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Executive recruitment firms have adopted a code of conduct designed to boost the number of women in executive ranks, but their recommendations fall short of the measures proposed by the Business Council of Australia (BCA), reports the Australian Financial Review.
Two of the five firms involved in developing the code, Heidrick & Struggles and Korn/Ferry International Australasia, said it was more "measured and achievable", could be implemented immediately, and was designed to help companies achieve the longer-term objectives of the business council.
The BCA wants its 120 member companies to commit to having female-only hiring shortlists. The recruiters list seven principles; including aiming for at least 30% of the candidates for senior jobs on long lists to be women, and if this number can't be found, a justification provided on why there are no other qualified female candidates.
The BCA also proposed filling half of senior roles with female candidates in the next decade. The recruitment firms, which also include Egon Zehnder, Russell Reynolds and Spencer Stuart, want to help companies develop two to three-year succession plans to "identify the balance of experience and skills" to "maximise executive and board team effectiveness" and explore if recruiting women is a priority on a job-by-job basis.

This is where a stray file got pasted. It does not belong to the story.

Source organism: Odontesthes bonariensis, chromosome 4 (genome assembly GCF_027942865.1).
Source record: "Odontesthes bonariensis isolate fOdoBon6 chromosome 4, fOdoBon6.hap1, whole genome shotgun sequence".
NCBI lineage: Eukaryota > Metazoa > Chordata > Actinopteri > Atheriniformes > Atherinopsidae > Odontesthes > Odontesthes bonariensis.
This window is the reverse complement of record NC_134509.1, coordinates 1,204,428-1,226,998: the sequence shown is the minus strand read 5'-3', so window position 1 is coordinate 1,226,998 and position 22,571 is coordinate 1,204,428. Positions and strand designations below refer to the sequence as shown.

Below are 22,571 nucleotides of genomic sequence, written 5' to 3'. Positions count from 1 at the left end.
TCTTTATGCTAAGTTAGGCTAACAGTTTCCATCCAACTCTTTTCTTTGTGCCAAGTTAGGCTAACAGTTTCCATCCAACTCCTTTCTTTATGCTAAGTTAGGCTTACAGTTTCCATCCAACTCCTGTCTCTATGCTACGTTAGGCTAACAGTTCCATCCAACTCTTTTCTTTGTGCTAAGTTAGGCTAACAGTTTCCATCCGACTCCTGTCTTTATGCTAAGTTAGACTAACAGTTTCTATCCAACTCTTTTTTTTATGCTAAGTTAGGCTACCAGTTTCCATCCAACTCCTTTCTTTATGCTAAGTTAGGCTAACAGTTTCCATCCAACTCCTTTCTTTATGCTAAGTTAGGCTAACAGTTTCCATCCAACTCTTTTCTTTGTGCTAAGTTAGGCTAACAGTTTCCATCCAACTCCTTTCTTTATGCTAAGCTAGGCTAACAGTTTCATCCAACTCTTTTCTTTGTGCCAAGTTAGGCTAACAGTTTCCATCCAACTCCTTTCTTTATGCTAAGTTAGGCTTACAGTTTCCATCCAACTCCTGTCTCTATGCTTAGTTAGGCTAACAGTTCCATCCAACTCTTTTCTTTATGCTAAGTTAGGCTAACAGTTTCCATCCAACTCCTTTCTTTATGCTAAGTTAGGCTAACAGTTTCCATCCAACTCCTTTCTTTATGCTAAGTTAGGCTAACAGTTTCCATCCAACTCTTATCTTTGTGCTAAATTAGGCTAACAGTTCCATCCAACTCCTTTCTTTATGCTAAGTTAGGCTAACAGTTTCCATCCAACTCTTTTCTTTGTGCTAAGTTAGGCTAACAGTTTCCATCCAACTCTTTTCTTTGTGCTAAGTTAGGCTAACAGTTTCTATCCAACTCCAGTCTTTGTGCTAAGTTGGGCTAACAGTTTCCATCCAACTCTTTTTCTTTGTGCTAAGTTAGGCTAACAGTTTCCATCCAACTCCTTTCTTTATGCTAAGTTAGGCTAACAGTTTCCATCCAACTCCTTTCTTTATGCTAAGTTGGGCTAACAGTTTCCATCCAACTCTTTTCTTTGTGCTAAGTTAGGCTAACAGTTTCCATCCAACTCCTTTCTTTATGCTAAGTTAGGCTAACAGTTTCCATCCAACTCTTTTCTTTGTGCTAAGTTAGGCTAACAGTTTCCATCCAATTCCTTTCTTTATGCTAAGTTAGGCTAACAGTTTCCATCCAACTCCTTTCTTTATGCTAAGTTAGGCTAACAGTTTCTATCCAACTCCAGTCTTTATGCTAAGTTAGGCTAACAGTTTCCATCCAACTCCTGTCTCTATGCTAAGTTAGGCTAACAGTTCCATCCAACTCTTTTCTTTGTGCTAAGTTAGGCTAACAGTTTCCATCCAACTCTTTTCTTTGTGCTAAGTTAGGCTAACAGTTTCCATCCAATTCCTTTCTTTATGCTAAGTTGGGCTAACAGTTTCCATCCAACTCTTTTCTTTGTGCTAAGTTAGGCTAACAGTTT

Managing Director of Korn/Ferry International Australasia, Katie Lahey, advised that while the BCA's target was achievable in a 10-year time frame, executive recruiters were focused on what could be gained now. She added the 30% target could be met in some industries, but not others.
"It would be difficult to source 30% women on a long list for an executive role in engineering or mining, but for a senior role in an accounting or law firm, it is more likely. The important thing is that both the global search firms and the BCA members each have a positive and constructive approach to improving gender balance in the C-suite [a company's senior executives]," she added.
Heidrick & Struggles managing partner Guy Farrow added that while 30% might seem to be a stretch, female representation on ASX 200 boards almost doubled from 8.6% in 2004 to 16.6% in October.
"The issue goes beyond women to the need for a hugely more diverse corporate culture. Diversity of thought is driven by gender diversity, as well as racial diversity – we need more Asians on Australian boards for example, as well as skills and generational diversity in senior ranks and in the leadership pipeline," he concluded.